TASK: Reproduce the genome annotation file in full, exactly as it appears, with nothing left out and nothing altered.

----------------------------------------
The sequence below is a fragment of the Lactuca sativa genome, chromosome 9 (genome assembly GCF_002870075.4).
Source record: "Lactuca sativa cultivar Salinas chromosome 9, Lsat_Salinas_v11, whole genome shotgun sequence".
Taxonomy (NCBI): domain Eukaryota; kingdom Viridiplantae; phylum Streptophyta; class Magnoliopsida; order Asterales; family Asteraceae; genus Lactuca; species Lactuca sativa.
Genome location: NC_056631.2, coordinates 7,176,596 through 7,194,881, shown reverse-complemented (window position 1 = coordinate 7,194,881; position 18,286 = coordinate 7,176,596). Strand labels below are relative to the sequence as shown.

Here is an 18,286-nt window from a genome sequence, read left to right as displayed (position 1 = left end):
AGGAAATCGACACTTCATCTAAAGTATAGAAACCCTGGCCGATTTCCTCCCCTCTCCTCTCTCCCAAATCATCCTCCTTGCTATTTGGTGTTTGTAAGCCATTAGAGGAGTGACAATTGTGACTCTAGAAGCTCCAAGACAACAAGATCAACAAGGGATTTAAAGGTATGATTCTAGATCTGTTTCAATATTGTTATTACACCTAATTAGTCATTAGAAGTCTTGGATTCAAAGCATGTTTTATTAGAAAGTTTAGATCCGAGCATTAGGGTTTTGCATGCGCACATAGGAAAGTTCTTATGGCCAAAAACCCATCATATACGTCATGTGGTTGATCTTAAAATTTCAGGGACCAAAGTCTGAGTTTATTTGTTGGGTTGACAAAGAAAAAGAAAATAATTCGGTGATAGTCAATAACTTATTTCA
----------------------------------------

The sequence below is a fragment of the Lactuca sativa genome, chromosome 9 (genome assembly GCF_002870075.4).
Source record: "Lactuca sativa cultivar Salinas chromosome 9, Lsat_Salinas_v11, whole genome shotgun sequence".
Taxonomy (NCBI): domain Eukaryota; kingdom Viridiplantae; phylum Streptophyta; class Magnoliopsida; order Asterales; family Asteraceae; genus Lactuca; species Lactuca sativa.
Genome location: NC_056631.2, coordinates 7,176,596 through 7,194,881, shown reverse-complemented (window position 1 = coordinate 7,194,881; position 18,286 = coordinate 7,176,596). Strand labels below are relative to the sequence as shown.

Here is an 18,286-nt window from a genome sequence, read left to right as displayed (position 1 = left end):
AGGAAATCGACACTTCATCTAAAGTATAGAAACCCTGGCCGATTTCCTCCCCTCTCCTCTCTCCCAAATCATCCTCCTTGCTATTTGGTGTTTGTAAGCCATTAGAGGAGTGACAATTGTGACTCTAGAAGCTCCAAGACAACAAGATCAACAAGGGATTTAAAGGTATGATTCTAGATCTGTTTCAATATTGTTATTACACCTAATTAGTCATTAGAAGTCTTGGATTCAAAGCATGTTTTATTAGAAAGTTTAGATCCGAGCATTAGGGTTTTGCATGCGCACATAGGAAAGTTCTTATGGCCAAAAACCCATCATATACGTCATGTGGTTGATCTTAAAATTTCAGGGACCAAAGTCTGAGTTTATTTGTTGGGTTGACAAAGAAAAAGAAAATAATTCGGTGATAGTCAATAACTTATTTCA